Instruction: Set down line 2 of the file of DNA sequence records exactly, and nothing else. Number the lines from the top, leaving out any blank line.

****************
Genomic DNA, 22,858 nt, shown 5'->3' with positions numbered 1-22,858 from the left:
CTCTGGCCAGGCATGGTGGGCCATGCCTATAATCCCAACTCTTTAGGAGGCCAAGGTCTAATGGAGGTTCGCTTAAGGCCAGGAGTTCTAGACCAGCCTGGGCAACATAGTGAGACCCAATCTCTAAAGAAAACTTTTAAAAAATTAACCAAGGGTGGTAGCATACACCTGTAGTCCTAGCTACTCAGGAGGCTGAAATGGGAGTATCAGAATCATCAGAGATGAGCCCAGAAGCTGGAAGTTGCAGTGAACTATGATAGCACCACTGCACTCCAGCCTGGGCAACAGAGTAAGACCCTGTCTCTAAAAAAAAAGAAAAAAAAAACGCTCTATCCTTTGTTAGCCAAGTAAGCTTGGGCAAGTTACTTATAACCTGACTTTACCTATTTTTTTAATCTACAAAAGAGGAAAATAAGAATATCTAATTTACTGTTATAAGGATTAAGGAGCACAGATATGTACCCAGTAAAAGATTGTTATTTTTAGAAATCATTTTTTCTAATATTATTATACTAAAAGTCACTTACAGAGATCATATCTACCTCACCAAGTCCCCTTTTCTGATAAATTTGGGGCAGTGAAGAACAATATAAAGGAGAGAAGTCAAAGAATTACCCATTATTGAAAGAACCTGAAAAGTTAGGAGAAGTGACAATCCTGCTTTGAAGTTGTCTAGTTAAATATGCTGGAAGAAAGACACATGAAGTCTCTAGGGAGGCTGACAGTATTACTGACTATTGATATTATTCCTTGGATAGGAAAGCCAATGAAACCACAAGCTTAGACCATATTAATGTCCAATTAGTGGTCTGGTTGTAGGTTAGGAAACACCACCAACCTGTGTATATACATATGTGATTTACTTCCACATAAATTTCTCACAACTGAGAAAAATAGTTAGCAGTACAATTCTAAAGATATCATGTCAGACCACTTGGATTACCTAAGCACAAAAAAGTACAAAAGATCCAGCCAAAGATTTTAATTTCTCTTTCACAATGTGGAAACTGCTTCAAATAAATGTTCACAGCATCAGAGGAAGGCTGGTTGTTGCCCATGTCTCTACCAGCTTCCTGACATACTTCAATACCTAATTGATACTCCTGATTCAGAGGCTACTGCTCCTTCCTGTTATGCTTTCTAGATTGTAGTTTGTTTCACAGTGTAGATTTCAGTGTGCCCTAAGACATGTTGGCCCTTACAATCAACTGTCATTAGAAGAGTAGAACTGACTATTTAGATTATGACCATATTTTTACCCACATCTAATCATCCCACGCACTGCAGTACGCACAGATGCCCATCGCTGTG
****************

CTCTGGCCAGGCATGGTGGGCCATGCCTATAATCCCAACTCTTTAGGAGGCCAAGGTCTAATGGAGGTTCGCTTAAGGCCAGGAGTTCTAGACCAGCCTGGGCAACATAGTGAGACCCAATCTCTAAAGAAAACTTTTAAAAAATTAACCAAGGGTGGTAGCATACACCTGTAGTCCTAGCTACTCAGGAGGCTGAAATGGGAGTATCAGAATCATCAGAGATGAGCCCAGAAGCTGGAAGTTGCAGTGAACTATGATAGCACCACTGCACTCCAGCCTGGGCAACAGAGTAAGACCCTGTCTCTAAAAAAAAAGAAAAAAAAAACGCTCTATCCTTTGTTAGCCAAGTAAGCTTGGGCAAGTTACTTATAACCTGACTTTACCTATTTTTTTAATCTACAAAAGAGGAAAATAAGAATATCTAATTTACTGTTATAAGGATTAAGGAGCACAGATATGTACCCAGTAAAAGATTGTTATTTTTAGAAATCATTTTTTCTAATATTATTATACTAAAAGTCACTTACAGAGATCATATCTACCTCACCAAGTCCCCTTTTCTGATAAATTTGGGGCAGTGAAGAACAATATAAAGGAGAGAAGTCAAAGAATTACCCATTATTGAAAGAACCTGAAAAGTTAGGAGAAGTGACAATCCTGCTTTGAAGTTGTCTAGTTAAATATGCTGGAAGAAAGACACATGAAGTCTCTAGGGAGGCTGACAGTATTACTGACTATTGATATTATTCCTTGGATAGGAAAGCCAATGAAACCACAAGCTTAGACCATATTAATGTCCAATTAGTGGTCTGGTTGTAGGTTAGGAAACACCACCAACCTGTGTATATACATATGTGATTTACTTCCACATAAATTTCTCACAACTGAGAAAAATAGTTAGCAGTACAATTCTAAAGATATCATGTCAGACCACTTGGATTACCTAAGCACAAAAAAGTACAAAAGATCCAGCCAAAGATTTTAATTTCTCTTTCACAATGTGGAAACTGCTTCAAATAAATGTTCACAGCATCAGAGGAAGGCTGGTTGTTGCCCATGTCTCTACCAGCTTCCTGACATACTTCAATACCTAATTGATACTCCTGATTCAGAGGCTACTGCTCCTTCCTGTTATGCTTTCTAGATTGTAGTTTGTTTCACAGTGTAGATTTCAGTGTGCCCTAAGACATGTTGGCCCTTACAATCAACTGTCATTAGAAGAGTAGAACTGACTATTTAGATTATGACCATATTTTTACCCACATCTAATCATCCCACGCACTGCAGTACGCACAGATGCCCATCGCTGTG